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This post is a small part taken from our Fishing Mordialloc Pier Getfished Article.
A lot of folks fish for bream in the estuary of Mordialloc Creek. I have to say – I’m not one of them.
My reluctance stems from the condition of the water in the creek estuary system. It really isn’t always great.
Thing is – a lot of petroleum by-products make their way down the creek from further upstream at times.
However – there’s no question this doesn’t seem to affect the Bream biting. So if you’re into catch and release the creek offers some fine sport at times.
The creek area mostly fished runs adjacent to the carpark to the mouth, level with where the Mordialloc Pier begins.
There’s one interesting fishing technique that you’ll at Mordialloc Creek. A method that you don’t see in too many other places around Melbourne. It is the long European rods.
These rods often have no reel. The line affixes directly to the rod butt and the rod. Often telescopic. It is extended out over the water – rather than cast. These rods can be anywhere from 10 to 18 foot long. They do in fact catch fish with them too!
However, most folks are probably going to use a standard spinning rod up to 9′ in length.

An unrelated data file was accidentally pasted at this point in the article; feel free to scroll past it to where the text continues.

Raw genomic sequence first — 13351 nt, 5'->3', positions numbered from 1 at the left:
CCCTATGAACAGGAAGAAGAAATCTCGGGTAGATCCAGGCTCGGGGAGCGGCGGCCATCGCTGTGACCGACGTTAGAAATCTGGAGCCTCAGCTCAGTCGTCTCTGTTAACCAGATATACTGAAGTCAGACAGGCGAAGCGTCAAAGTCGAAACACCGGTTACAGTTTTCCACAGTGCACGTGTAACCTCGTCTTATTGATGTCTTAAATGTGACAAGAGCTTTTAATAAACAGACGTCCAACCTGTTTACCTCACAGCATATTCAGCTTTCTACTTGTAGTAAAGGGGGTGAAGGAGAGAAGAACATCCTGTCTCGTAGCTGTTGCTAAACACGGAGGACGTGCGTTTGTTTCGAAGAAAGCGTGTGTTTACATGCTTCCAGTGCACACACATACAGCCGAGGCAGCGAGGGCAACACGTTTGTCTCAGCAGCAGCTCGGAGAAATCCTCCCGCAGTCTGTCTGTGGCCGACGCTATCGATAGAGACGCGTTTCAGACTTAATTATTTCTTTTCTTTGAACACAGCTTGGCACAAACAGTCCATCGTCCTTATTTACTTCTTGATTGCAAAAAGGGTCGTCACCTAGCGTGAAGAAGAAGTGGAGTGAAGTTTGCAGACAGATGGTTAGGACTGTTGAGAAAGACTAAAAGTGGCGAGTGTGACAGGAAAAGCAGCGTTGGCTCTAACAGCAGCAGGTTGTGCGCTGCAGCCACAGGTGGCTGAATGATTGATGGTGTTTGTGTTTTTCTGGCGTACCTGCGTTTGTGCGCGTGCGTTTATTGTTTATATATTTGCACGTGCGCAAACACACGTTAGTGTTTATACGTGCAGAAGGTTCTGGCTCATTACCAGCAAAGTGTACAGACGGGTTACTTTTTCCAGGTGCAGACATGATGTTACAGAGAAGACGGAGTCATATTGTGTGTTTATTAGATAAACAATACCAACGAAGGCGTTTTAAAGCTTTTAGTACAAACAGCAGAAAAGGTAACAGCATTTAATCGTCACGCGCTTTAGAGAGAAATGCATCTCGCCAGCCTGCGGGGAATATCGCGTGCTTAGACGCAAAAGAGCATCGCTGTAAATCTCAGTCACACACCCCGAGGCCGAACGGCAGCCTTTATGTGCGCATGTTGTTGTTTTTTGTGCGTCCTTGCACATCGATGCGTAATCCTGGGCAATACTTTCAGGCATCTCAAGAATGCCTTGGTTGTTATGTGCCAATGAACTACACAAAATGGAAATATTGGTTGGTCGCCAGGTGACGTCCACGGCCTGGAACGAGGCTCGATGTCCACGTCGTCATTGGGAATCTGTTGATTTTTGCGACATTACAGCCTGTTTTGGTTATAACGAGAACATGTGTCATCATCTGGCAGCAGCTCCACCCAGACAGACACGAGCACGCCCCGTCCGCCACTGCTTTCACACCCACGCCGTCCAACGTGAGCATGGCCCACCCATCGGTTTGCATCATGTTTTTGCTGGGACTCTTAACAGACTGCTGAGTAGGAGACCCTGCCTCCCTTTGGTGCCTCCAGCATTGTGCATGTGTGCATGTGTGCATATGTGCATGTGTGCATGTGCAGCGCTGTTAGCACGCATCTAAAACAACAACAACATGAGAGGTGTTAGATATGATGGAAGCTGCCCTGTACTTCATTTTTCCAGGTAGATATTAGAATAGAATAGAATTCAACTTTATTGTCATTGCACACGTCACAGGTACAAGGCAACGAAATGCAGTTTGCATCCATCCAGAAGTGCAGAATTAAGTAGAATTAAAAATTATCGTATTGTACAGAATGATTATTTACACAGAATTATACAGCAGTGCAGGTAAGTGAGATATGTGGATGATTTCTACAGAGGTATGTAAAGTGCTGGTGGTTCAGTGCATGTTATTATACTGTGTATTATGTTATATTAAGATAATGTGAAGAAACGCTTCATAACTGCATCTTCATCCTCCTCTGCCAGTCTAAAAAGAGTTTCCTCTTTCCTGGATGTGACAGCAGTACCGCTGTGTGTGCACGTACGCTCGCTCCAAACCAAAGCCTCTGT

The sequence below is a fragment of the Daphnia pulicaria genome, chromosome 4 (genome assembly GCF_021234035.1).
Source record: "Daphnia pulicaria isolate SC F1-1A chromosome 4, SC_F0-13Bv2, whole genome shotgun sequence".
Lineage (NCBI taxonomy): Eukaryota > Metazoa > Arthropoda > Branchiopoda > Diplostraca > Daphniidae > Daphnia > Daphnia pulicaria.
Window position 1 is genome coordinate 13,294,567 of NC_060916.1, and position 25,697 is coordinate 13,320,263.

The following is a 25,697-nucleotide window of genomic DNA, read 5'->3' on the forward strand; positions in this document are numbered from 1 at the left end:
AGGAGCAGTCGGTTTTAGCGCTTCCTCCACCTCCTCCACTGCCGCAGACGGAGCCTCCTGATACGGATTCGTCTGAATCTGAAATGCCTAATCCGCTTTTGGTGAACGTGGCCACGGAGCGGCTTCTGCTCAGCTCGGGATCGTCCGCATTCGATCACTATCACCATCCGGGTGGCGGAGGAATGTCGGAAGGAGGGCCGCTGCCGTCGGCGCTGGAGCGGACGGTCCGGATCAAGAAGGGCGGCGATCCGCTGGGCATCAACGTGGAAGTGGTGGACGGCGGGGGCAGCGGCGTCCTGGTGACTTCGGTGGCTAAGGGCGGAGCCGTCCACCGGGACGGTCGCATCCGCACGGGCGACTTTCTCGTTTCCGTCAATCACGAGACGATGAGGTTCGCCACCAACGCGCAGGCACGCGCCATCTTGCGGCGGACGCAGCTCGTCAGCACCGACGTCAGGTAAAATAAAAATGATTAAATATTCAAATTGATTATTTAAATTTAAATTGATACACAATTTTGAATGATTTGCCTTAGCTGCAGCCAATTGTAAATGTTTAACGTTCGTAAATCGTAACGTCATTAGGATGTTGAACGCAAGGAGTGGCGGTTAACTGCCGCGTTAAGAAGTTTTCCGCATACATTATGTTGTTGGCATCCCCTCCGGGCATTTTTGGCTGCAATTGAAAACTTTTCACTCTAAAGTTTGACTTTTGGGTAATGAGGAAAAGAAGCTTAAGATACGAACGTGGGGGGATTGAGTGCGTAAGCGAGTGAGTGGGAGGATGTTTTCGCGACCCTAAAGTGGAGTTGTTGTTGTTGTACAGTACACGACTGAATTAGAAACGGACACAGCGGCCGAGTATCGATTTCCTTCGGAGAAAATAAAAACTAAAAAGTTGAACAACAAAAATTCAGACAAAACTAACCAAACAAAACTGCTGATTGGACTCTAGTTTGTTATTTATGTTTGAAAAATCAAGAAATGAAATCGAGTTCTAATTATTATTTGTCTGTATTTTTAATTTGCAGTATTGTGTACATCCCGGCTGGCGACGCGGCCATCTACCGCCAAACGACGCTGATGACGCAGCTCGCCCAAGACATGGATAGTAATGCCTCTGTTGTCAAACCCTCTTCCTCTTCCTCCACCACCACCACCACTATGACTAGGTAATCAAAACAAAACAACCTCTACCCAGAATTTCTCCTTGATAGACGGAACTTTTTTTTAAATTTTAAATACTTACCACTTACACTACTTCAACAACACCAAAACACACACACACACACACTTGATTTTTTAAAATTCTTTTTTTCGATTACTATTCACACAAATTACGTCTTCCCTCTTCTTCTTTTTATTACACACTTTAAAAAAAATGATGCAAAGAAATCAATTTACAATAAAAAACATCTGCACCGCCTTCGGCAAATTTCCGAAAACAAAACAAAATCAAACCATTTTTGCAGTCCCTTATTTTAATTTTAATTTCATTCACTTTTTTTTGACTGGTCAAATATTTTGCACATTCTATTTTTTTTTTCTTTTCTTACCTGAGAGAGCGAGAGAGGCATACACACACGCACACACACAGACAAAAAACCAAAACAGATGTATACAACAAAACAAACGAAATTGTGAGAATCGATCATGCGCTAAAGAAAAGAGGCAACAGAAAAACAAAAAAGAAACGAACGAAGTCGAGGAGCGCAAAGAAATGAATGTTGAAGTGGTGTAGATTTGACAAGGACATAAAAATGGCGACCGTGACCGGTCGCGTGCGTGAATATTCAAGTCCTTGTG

If you’re targetting bream – with a by-catch of mullet, then the chicken is always a great bait. Along with pipis, prawns and even whitebait.
Flathead will be happy enough to accept the same baits on the same rigs when they are present in the estuary.
Keep your sinkers light. Try a running sinker or a paternoster rig. Light lines are essential. You shouldn’t need more than 4 to 6lb’s here.
Some folks use a float – and very effectively too! The flow of the creek isn’t strong, though this will vary with some tides and weather conditions. A good choice is a pencil float or a feeder float.
It’s also ideal for soft plastics. Paddle-tails being excellent, in a variety of colours.
While I see very few people doing it, on Mordialloc Creek, it’s important you use berley to bring the fish into you. Bream, for example, are going to frequently be found under moored boats. So getting them to venture out and find your bait requires some attraction.
Mordialloc Creek Estuary
The turning tide is often better for many species, as opposed to the slack tide.
"When the Wind's from the West fishing is best. When the Wind's from the East fishing is least. From the North seek forth, from the south blows the hook in their mouth."
Fishing is often slower in the heat of the day, when the sun is overhead. Many species seek shadows which are less available during the afternoon.
The five days around the new moon are often considered the best fishing times.